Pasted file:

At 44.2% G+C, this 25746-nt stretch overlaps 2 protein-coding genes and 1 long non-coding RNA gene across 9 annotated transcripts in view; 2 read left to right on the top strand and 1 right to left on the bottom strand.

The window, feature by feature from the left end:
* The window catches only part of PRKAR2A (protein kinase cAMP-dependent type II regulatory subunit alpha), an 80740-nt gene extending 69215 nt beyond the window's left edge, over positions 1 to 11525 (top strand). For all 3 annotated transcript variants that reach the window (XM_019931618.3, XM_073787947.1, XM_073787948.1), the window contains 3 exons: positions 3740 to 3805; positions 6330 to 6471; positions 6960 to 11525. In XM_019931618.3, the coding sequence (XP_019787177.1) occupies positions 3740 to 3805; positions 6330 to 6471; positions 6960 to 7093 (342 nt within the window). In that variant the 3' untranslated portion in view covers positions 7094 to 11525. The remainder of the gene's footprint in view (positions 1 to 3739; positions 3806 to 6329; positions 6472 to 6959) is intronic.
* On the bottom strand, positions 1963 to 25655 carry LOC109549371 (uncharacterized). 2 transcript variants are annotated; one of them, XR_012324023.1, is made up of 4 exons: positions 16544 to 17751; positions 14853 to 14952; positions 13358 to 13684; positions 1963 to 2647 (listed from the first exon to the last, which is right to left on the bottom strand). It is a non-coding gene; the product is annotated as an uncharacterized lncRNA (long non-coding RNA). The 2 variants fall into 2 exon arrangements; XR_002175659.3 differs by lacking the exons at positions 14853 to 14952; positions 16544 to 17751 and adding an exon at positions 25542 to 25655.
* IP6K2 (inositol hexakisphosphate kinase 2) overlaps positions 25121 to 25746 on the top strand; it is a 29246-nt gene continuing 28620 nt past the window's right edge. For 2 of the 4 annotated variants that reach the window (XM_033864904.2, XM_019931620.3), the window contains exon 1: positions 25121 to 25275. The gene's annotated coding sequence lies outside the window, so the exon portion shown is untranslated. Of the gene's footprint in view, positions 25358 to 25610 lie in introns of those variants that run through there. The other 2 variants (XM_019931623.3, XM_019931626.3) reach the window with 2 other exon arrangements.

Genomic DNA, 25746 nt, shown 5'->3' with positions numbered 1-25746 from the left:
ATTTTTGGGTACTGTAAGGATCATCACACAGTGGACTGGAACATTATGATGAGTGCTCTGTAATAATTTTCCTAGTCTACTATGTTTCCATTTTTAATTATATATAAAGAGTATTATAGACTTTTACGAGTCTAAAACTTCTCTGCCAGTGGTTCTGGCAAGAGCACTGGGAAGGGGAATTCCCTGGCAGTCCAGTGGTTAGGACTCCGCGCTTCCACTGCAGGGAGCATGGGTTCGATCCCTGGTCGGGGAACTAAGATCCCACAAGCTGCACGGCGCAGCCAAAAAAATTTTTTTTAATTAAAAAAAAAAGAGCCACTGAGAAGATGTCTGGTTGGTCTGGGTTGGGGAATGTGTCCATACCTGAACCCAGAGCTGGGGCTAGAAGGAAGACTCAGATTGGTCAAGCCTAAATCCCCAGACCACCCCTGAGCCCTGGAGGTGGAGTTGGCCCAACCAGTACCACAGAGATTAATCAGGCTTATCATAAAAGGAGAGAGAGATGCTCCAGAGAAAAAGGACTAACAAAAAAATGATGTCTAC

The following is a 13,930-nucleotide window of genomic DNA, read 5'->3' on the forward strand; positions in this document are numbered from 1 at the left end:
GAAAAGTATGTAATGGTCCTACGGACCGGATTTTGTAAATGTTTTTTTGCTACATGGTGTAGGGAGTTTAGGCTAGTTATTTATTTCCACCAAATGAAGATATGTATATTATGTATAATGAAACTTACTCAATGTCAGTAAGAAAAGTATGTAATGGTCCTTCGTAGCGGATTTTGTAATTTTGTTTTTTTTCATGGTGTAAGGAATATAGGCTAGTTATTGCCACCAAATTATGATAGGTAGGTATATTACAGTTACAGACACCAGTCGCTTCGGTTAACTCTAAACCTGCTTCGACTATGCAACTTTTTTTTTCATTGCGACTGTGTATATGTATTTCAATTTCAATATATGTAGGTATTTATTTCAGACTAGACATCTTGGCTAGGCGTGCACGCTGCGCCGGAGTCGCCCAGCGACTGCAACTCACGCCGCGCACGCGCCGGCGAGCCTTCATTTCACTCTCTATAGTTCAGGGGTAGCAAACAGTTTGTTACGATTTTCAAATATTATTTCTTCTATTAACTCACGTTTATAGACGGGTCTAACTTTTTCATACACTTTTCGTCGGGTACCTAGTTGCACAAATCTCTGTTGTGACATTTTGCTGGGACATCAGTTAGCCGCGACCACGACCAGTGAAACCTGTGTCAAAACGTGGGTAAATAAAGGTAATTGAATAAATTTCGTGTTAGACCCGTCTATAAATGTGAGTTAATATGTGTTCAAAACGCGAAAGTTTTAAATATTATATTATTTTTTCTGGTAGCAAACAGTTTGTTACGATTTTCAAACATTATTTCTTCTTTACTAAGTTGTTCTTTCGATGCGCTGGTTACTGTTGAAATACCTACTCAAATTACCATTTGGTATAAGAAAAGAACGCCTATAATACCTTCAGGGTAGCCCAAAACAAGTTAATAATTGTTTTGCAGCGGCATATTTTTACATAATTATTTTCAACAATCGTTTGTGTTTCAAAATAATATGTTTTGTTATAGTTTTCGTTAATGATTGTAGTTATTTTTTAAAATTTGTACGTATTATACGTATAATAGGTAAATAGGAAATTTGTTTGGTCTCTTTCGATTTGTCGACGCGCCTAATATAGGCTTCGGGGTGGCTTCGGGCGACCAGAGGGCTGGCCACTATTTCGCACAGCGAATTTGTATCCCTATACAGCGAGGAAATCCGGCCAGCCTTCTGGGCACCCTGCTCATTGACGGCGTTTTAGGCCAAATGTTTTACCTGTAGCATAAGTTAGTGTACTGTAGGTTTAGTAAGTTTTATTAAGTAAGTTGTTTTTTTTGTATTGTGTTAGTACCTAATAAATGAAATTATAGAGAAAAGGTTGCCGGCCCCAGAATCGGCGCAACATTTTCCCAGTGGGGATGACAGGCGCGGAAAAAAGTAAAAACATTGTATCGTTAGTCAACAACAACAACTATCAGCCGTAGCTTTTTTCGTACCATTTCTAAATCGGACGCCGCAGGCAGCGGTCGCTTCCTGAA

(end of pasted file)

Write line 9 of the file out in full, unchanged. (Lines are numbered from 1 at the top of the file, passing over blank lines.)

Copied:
GAAAAGTATGTAATGGTCCTACGGACCGGATTTTGTAAATGTTTTTTTGCTACATGGTGTAGGGAGTTTAGGCTAGTTATTTATTTCCACCAAATGAAGATATGTATATTATGTATAATGAAACTTACTCAATGTCAGTAAGAAAAGTATGTAATGGTCCTTCGTAGCGGATTTTGTAATTTTGTTTTTTTTCATGGTGTAAGGAATATAGGCTAGTTATTGCCACCAAATTATGATAGGTAGGTATATTACAGTTACAGACACCAGTCGCTTCGGTTAACTCTAAACCTGCTTCGACTATGCAACTTTTTTTTTCATTGCGACTGTGTATATGTATTTCAATTTCAATATATGTAGGTATTTATTTCAGACTAGACATCTTGGCTAGGCGTGCACGCTGCGCCGGAGTCGCCCAGCGACTGCAACTCACGCCGCGCACGCGCCGGCGAGCCTTCATTTCACTCTCTATAGTTCAGGGGTAGCAAACAGTTTGTTACGATTTTCAAATATTATTTCTTCTATTAACTCACGTTTATAGACGGGTCTAACTTTTTCATACACTTTTCGTCGGGTACCTAGTTGCACAAATCTCTGTTGTGACATTTTGCTGGGACATCAGTTAGCCGCGACCACGACCAGTGAAACCTGTGTCAAAACGTGGGTAAATAAAGGTAATTGAATAAATTTCGTGTTAGACCCGTCTATAAATGTGAGTTAATATGTGTTCAAAACGCGAAAGTTTTAAATATTATATTATTTTTTCTGGTAGCAAACAGTTTGTTACGATTTTCAAACATTATTTCTTCTTTACTAAGTTGTTCTTTCGATGCGCTGGTTACTGTTGAAATACCTACTCAAATTACCATTTGGTATAAGAAAAGAACGCCTATAATACCTTCAGGGTAGCCCAAAACAAGTTAATAATTGTTTTGCAGCGGCATATTTTTACATAATTATTTTCAACAATCGTTTGTGTTTCAAAATAATATGTTTTGTTATAGTTTTCGTTAATGATTGTAGTTATTTTTTAAAATTTGTACGTATTATACGTATAATAGGTAAATAGGAAATTTGTTTGGTCTCTTTCGATTTGTCGACGCGCCTAATATAGGCTTCGGGGTGGCTTCGGGCGACCAGAGGGCTGGCCACTATTTCGCACAGCGAATTTGTATCCCTATACAGCGAGGAAATCCGGCCAGCCTTCTGGGCACCCTGCTCATTGACGGCGTTTTAGGCCAAATGTTTTACCTGTAGCATAAGTTAGTGTACTGTAGGTTTAGTAAGTTTTATTAAGTAAGTTGTTTTTTTTGTATTGTGTTAGTACCTAATAAATGAAATTATAGAGAAAAGGTTGCCGGCCCCAGAATCGGCGCAACATTTTCCCAGTGGGGATGACAGGCGCGGAAAAAAGTAAAAACATTGTATCGTTAGTCAACAACAACAACTATCAGCCGTAGCTTTTTTCGTACCATTTCTAAATCGGACGCCGCAGGCAGCGGTCGCTTCCTGAA